Open Thread for Friday, April 28, 2017

Mug shots from crime story in The State. Note the way the "whites" of her eyes are totally dark. Is she a Fremen? If so, Fremen are scary.

Mug shots from crime story in The State. Note the way the “whites” of her eyes are totally dark. Is she a Fremen? If so, Fremen are scary.

Sorry I haven’t posted much. Here are a few topics:

  1. Congress passes spending deal to keep government open another week — Woo-hoo! Talk about leadership! These statesmen for the ages can’t get it together to actually DO anything (even stupid things, like repealing Obamacare), but they’ve gone all out and avoided shutting down the government for a whole week! If you see your congressman, be sure to pat him on his overburdened little head.
  2. Economic Growth, at 0.7%, Is Weakest in Three Years — That’s what The Wall Street Journal is leading with. But hey, those Trump tax cuts are going to fix it all up, right, WSJ?
  3. Trump Administration Wants North Korea At Negotiating Table On Nuclear Weapons — Beats the scary news from earlier in the week.
  4. SC needs money for roads, so senators pass tax cuts — Yeah, they did it while increasing the gas tax, but I just can’t stop focusing on the insanity of — when faced with a need for revenue, and you have a tax dedicated to that purpose, it’s lower than the national average, and you haven’t raised it in 30 years — refusing to raise it without cutting totally unrelated taxes? It’s just completely nuts. You say “Hello, good morning” to these guys, and their response is “Yes, let’s cut taxes!” And don’t even get me started on Henry McMaster’s role in all this…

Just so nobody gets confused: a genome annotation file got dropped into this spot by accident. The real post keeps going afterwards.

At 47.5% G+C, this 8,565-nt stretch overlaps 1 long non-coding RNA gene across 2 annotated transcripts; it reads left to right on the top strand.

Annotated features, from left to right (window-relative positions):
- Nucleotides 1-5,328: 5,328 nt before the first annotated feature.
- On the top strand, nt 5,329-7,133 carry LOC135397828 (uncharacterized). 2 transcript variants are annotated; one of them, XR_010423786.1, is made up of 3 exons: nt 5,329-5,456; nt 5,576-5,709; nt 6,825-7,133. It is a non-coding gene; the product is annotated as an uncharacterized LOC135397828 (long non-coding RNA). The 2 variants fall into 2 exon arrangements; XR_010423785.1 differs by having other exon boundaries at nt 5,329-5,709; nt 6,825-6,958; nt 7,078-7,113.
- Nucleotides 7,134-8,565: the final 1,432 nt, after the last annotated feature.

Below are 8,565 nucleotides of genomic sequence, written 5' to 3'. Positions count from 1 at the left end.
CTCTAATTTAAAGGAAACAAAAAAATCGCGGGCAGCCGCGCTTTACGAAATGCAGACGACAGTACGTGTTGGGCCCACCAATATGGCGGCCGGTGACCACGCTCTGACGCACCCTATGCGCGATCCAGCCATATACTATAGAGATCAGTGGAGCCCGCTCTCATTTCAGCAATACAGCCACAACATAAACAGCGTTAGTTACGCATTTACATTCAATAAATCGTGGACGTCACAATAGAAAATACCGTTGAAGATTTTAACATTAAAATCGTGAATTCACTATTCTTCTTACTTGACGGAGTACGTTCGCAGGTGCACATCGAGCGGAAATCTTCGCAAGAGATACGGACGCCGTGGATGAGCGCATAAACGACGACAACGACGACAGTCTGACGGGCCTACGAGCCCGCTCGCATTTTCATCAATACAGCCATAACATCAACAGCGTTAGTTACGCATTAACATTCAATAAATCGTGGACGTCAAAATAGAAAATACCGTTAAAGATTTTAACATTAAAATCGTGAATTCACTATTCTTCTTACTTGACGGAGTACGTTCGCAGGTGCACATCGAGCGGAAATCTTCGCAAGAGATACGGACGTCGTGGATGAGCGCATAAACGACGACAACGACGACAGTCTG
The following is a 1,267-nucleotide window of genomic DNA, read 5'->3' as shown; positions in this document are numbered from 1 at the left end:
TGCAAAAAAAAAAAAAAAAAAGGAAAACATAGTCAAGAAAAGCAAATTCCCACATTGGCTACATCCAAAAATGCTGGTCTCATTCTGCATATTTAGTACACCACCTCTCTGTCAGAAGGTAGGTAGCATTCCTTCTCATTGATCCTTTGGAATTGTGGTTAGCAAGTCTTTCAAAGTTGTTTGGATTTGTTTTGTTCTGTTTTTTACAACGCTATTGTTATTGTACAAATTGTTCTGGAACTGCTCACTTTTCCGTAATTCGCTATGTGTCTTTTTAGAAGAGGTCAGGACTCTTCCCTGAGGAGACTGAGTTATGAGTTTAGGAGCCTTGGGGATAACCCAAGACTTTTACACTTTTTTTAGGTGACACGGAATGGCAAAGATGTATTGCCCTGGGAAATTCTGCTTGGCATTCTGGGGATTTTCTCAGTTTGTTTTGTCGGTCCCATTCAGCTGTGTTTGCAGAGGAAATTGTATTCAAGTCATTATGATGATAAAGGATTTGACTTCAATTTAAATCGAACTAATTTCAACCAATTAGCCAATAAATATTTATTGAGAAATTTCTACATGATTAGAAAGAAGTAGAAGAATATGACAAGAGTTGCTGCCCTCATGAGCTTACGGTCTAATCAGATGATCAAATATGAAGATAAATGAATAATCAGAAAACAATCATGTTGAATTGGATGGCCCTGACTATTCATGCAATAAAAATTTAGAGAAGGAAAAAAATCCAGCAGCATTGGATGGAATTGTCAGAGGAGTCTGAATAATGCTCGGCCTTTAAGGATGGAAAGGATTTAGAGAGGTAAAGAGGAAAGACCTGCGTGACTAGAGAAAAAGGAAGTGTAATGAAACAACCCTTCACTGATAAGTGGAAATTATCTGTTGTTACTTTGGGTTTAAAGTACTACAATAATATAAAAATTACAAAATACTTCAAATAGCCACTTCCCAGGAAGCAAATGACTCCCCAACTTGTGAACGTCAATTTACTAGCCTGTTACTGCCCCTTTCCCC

5. NSA halts warrantless collection of Americans’ emails that mention foreign targets — Why? Sounds like a potentially valuable intel source to me.

16 thoughts on “Open Thread for Friday, April 28, 2017

    1. Brad Warthen Post author

      Well, good for him. If I could do the same, I would.

      The most I was ever paid for a speaking gig was $3,400. And I gave it away. That’s because I was still working at the newspaper, and I considered going out and speaking part of the job.

      But newspaper people are weird about money that way.

      Unfortunately, since the Great Recession, I haven’t seen anyone offering stipends like that in SC. If they did, I’d keep it this time…

  1. Claus2

    You can tattoo your eyeballs. I’ve seen one person with it, the whites were tattoo’d red. He looked to be about as sane as this woman.

    1. Richard

      It makes you wonder what the first person to try this was thinking. I think I’ll take this machine that will poke my eye with a needle 3000 times per minute and see if I can color my eyeball.

  2. bud

    4. This is a pet peeve of mine. People who support a gas tax increase say there hasn’t been an increase in 30+ years. Technically that’s true in a nominal sense but in fact the gas tax is much lower than in 1986. That’s because it’s based on a per gallon not per dollar. No other tax works this way. Imagine if we taxed a steak dinner this way. A meal costing $8 in 1986 now costs $16. Yet based on the size of the steak we impose a sales tax rather than the price. Of course that’s not how it works. In fact the gas tax is about half what it was in 1986.